A few days after this, the doc then penned a post about his own situation. He was at a con in 2017 and was flirting with a woman at a bar. He’s in an open marriage, so there’s nothing there (unless he didn’t mention it to the woman involved). By his own recount, they flirted and had chemistry. He thought it was going well, so he reached over, gently wove his fingers through her hair, and lightly tugged.


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But is it, though?

One of my daily stories is Doctor Nerdlove. I read his website, and then recently discovered (remembered) he also writes for Kotaku. I’ve been bingeing past articles, and there are a few themes that have stuck with me that I’d like to explore. Before I do that, I would like to say if you’re a dude who is struggling with dating issues, please read Doctor Nerdlove. He is on point 98% of the time, and his writing is clear and easy to digest. It’s refreshing to see a dude just lay it on the line and be quite frank when the letter writer is acting like an entitled prick. Do I agree with him all the time? Of course not, but I think his general principles are sound.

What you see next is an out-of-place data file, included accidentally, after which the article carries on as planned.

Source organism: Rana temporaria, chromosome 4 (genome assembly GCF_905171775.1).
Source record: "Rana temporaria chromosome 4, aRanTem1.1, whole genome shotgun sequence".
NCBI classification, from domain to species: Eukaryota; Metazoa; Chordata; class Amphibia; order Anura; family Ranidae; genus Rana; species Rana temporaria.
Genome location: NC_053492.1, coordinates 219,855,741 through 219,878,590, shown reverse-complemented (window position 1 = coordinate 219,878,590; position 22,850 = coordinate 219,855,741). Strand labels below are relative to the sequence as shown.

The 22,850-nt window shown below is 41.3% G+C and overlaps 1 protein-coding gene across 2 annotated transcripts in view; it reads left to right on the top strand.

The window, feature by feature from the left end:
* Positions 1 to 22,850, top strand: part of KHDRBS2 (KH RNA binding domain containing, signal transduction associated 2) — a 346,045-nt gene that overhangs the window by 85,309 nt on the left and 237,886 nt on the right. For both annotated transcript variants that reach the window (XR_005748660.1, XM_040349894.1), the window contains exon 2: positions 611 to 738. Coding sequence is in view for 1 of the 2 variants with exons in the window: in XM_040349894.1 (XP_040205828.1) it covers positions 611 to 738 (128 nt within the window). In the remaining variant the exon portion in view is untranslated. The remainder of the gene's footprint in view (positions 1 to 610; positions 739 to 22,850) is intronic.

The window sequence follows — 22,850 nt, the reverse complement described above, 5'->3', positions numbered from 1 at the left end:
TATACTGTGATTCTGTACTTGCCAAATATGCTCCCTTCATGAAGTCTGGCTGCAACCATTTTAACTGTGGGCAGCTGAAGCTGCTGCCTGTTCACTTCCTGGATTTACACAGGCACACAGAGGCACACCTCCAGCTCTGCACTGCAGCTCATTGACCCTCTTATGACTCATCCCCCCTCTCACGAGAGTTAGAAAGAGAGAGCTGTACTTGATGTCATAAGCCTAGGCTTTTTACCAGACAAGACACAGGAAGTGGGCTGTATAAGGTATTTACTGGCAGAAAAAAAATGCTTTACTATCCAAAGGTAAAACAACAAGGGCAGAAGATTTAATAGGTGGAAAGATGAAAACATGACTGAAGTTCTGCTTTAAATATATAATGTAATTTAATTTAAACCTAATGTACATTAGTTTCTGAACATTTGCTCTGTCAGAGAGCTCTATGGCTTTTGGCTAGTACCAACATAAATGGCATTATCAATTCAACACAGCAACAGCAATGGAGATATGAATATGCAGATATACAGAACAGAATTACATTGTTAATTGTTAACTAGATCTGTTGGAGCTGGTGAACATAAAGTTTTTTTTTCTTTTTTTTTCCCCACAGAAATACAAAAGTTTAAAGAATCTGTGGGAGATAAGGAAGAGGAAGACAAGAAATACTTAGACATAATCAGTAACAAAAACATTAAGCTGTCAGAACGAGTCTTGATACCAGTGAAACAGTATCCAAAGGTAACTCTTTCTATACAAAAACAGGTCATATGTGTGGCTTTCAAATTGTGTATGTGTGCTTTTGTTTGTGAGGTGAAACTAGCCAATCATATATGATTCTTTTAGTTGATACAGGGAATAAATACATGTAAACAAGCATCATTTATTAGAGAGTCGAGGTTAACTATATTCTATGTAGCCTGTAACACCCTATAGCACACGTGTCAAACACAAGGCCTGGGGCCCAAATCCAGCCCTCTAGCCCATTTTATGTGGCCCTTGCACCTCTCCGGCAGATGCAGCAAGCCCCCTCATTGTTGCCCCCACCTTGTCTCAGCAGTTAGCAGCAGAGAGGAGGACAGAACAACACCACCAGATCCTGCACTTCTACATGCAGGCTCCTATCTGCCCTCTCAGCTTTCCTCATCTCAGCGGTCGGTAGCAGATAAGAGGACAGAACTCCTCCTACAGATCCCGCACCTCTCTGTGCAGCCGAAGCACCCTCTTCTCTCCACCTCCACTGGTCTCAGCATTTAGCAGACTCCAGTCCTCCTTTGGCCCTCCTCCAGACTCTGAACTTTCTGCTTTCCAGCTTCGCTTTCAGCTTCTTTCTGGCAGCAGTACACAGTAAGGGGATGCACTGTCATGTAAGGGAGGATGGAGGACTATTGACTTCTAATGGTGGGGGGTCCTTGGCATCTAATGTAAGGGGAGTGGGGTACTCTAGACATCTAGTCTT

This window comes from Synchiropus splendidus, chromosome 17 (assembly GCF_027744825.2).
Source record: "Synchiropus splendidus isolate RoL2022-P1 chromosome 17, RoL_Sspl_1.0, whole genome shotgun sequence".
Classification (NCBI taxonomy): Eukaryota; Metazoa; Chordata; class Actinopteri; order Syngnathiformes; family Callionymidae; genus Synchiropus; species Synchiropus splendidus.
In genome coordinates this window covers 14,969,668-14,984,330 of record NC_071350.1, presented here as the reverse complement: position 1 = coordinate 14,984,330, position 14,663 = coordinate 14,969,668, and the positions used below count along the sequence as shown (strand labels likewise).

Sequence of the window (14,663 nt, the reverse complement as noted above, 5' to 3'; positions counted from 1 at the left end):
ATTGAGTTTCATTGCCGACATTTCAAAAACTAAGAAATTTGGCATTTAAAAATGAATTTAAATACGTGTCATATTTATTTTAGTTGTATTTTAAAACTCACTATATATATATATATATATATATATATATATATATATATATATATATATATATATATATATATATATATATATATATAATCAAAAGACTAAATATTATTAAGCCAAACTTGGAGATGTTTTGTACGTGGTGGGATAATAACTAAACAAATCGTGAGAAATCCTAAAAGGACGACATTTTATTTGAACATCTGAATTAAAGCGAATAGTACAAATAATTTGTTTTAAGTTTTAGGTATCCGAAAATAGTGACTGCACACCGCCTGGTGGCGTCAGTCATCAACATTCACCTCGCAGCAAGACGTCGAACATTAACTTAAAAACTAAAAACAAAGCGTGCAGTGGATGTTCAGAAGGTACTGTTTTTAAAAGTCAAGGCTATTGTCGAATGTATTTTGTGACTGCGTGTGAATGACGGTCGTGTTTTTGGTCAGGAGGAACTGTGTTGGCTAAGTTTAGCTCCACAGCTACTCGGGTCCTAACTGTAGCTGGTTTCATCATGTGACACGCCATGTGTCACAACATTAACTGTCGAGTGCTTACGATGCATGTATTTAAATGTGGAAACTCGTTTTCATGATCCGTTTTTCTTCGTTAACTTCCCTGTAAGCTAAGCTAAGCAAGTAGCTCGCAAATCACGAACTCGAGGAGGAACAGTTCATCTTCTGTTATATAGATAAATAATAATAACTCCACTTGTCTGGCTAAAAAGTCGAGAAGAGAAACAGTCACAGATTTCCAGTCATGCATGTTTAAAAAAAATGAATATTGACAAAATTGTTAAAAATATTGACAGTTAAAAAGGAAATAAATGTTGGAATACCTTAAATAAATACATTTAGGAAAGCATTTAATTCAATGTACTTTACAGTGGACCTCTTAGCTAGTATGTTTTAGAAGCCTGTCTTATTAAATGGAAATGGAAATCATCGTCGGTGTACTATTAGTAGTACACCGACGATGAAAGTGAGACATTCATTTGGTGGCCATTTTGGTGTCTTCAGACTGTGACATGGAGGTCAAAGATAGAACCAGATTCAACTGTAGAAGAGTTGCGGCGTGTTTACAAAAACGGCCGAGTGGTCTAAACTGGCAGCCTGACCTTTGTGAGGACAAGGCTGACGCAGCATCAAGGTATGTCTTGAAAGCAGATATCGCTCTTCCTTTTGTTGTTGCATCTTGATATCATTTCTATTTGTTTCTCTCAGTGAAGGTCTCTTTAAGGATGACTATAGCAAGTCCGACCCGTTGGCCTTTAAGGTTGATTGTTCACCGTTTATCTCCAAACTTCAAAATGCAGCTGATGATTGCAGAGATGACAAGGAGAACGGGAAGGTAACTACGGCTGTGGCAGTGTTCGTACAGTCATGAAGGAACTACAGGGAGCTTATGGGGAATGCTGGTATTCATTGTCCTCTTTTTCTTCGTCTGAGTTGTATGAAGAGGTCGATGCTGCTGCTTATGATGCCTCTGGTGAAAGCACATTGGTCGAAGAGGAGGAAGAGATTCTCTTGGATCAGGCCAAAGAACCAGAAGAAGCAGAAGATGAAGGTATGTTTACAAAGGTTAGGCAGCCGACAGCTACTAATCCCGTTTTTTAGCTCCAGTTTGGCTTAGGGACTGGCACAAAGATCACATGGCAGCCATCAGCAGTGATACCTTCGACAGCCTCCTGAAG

The first principle I want to explore is his belief that love is hard, but it’s worth it. That’s a gross generalization, of course, but it’s pretty much the bottom line of his advice to people struggling with dating for a variety of reasons. It’s mostly dudes wanting to date women, but there have been other permutations as well. His bottom line is that, yes, the dating pool may be harder for some (say if you’re a fat woman of color who dates men, for example), but that love in any shape or form (as long as it’s healthy) is worth it.

To which I’ve been asking myself, “But is it, though?” To be clear, I’m not saying that lifelong love can’t happen. It can. My BFF met her husband when she was fifteen and has been with him for nearly thirty-five years. They’ve had many hard times, but nearly thirty-five years, one daughter, and one move out of state later (still miss ya, K!), they still love and support each other. My other bestie recently met the woman he wants to spend the rest of his life with, and I’ve never seen him happier or more comfortable with himself.

So, I’m not saying it’s not possible or that people shouldn’t strive for it if it’s what they want. The last part is key, though, because it’s too easy for people in this society to think that a long-term monogamous relationship is the be-all/end-all. To be clear, the good not-doctor is not advocating either of these things, necessarily. But it’s still baked into a lot of the questions, and I would love to see people really dig into this expectation.¬† I’ve done it myself over the years, and who I am now as far as romance goes is so different than who I was when I first started dating (I was 16).